She ended up with a mind-numbing gig on an assembly line, putting together computer terminals and monitors. Still, she viewed it as an opportunity to educate herself. Promoted to a position in which she tested keyboards to make sure each character functioned, she taught herself to type. “I kept volunteering for jobs and never ended up going to college,” she says. She married at 23; she and her husband moved to Seattle in 1982. The marriage ended in divorce in 1990, and she married a second time, in 1994.
After brief stints at other businesses, she was hired in 1984 at what she describes as “this little company called Microsoft,” in the information-management department. At the time, only a handful of women worked at the company, most in human resources. As someone without a college degree on a staff full of Ivy League MBAs, Trudeau made up her mind to learn everything she could. “My preparation paid off,” she says. Three years later, “I became the first associate product manager for Microsoft Excel.” At the annual sales meeting the following year, Bill Gates presented Trudeau with the Corporate Award for Excellence.
“Here I was, without a degree, getting recognized as the best by a very demanding group,” she says. “It proved to me that I could compete with anyone.” Later, when she was promoted and some male employees made it clear they didn’t think she was qualified, Trudeau was undaunted. “My team rallied around me,” she says.
But the 60-hour workweeks took a toll. “For the sake of my health and happiness, I needed to find something else,” she says.
In 1998 she left Microsoft a millionaire many times over, with enough vested stock grants to support her comfortably for the rest of her life. For the next 10 years, she dedicated herself to helping nonprofits figure out how to become self-sustaining. “I’ve been fortunate, so I feel the need to do what I can to give other people opportunities,” she says. One of those organizations was the University of Washington Women’s Center, which helps disadvantaged minority girls get college degrees through its Making Connections program. “She gave her heart and soul to it,” says Sutapa Basu, the center’s executive director, who has since become Trudeau’s friend. “She’s a good listener—a nurturing, caring person who doesn’t judge. She’s made a difference in so many young women’s lives.” But she also has a playful side. Basu and Trudeau often take turns hosting dinner parties for a handful of women who share a commitment to social-justice issues. Their discussions are followed by music and dancing, and Trudeau always leads the way. “She’s a great dancer!” says Basu.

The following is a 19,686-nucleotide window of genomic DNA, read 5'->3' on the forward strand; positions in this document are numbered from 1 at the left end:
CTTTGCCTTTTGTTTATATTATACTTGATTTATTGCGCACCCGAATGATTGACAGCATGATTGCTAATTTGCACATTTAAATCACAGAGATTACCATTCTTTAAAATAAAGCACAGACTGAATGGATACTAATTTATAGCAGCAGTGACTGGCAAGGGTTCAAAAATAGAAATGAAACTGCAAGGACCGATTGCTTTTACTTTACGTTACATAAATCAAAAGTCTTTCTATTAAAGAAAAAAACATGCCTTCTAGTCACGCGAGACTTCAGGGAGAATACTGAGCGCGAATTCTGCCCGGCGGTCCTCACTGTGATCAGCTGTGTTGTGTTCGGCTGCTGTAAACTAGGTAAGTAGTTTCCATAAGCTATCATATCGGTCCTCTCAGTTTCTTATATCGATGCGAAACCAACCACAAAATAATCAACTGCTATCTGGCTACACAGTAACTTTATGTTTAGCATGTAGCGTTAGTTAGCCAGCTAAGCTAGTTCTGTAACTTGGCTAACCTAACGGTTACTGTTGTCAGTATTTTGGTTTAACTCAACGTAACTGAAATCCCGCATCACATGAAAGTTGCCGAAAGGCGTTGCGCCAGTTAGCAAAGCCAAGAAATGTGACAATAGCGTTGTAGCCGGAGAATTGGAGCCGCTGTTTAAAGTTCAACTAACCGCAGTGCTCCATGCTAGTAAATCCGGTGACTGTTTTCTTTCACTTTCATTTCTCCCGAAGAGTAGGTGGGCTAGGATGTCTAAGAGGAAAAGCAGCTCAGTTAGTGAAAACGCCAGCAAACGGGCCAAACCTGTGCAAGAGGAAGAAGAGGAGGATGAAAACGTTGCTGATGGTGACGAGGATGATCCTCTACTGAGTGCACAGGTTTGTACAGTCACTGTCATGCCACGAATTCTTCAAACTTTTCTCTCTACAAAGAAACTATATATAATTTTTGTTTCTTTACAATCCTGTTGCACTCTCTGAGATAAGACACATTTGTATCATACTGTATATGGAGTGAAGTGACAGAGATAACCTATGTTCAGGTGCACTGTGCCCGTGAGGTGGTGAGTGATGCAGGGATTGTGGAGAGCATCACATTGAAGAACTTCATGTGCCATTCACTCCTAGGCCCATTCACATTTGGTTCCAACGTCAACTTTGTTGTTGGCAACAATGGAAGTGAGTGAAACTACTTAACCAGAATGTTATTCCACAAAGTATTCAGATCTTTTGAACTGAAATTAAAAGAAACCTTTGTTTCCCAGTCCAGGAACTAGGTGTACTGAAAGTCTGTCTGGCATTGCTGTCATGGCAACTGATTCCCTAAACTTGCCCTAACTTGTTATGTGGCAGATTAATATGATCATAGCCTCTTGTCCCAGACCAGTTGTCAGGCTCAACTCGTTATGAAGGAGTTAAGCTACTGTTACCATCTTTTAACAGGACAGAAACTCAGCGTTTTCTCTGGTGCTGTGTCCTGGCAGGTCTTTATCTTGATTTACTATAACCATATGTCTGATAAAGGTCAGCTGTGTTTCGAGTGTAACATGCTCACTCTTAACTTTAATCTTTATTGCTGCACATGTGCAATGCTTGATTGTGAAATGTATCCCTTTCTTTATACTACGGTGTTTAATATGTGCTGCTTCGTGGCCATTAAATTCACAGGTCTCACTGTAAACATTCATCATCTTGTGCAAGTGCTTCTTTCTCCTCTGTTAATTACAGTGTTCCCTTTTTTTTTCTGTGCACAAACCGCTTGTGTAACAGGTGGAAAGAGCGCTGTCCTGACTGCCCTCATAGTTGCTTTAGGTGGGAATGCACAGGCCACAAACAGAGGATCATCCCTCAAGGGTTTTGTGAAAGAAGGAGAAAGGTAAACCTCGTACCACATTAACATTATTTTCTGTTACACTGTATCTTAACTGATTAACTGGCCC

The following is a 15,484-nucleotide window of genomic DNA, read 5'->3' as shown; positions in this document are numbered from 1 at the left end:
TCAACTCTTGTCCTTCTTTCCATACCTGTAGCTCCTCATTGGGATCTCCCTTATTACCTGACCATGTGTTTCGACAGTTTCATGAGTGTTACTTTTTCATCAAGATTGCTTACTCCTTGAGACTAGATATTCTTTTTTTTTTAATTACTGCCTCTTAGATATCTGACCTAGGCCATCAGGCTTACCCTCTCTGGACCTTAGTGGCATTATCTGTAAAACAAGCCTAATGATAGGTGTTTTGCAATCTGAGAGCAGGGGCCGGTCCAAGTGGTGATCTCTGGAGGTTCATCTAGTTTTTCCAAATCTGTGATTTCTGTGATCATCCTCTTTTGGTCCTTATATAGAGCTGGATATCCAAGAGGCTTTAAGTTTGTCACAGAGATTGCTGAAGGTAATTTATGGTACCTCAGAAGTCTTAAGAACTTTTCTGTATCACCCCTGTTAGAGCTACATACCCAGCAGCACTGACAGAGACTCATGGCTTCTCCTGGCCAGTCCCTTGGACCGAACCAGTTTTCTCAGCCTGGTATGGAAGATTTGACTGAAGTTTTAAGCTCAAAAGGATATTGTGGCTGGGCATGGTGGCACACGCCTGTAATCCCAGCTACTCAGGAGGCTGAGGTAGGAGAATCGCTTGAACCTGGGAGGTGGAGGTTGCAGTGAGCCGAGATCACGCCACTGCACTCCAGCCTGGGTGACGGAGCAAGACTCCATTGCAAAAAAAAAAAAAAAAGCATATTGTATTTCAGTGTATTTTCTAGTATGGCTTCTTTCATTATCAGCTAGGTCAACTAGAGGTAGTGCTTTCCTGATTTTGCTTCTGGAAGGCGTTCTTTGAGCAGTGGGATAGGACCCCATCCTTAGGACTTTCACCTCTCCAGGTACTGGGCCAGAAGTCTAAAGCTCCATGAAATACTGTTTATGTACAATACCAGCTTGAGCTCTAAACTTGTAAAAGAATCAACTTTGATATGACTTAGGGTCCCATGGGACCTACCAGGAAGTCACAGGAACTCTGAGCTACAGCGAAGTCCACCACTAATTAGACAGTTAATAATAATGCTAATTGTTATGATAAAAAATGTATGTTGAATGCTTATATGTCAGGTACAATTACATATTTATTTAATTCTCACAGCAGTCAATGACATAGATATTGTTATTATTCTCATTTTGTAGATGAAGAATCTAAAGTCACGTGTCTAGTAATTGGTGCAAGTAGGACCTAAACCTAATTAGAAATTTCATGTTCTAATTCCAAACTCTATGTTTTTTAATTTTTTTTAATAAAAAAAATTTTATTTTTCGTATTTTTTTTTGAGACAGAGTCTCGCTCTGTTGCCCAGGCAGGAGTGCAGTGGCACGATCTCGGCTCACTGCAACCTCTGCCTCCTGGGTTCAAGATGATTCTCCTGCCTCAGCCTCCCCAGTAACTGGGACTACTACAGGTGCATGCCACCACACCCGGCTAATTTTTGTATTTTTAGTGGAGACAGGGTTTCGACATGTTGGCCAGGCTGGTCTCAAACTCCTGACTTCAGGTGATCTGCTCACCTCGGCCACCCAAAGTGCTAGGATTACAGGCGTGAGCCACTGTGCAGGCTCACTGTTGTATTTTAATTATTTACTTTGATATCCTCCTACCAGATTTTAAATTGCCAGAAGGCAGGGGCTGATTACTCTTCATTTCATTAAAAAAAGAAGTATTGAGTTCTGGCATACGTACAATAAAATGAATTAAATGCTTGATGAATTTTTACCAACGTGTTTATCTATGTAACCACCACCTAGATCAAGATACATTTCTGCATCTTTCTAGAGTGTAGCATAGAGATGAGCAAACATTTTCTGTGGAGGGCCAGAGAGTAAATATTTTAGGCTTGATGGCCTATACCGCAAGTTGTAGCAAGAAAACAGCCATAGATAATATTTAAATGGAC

When the opportunity to buy the Storm came up, Trudeau, then 50, realized that owning the team would be a way to further her mission of creating opportunities for underprivileged girls. “Sports enables young women to bootstrap themselves out of an environment that may not be positive,” she says. “Most of the women who play in the WNBA come from humble beginnings.” Still, there are huge inequities between men’s and women’s professional basketball. The maximum annual salary for a WNBA player—a limit set through collective bargaining—is $105,000. Male players earn, on average, $5.1 million. As chair and managing partner of Force 10 Hoops LLC (the business entity that owns the Seattle Storm), Trudeau is on a mission to fix the imbalance; for that to happen, she says, all the WNBA teams have to attract more fans and media attention.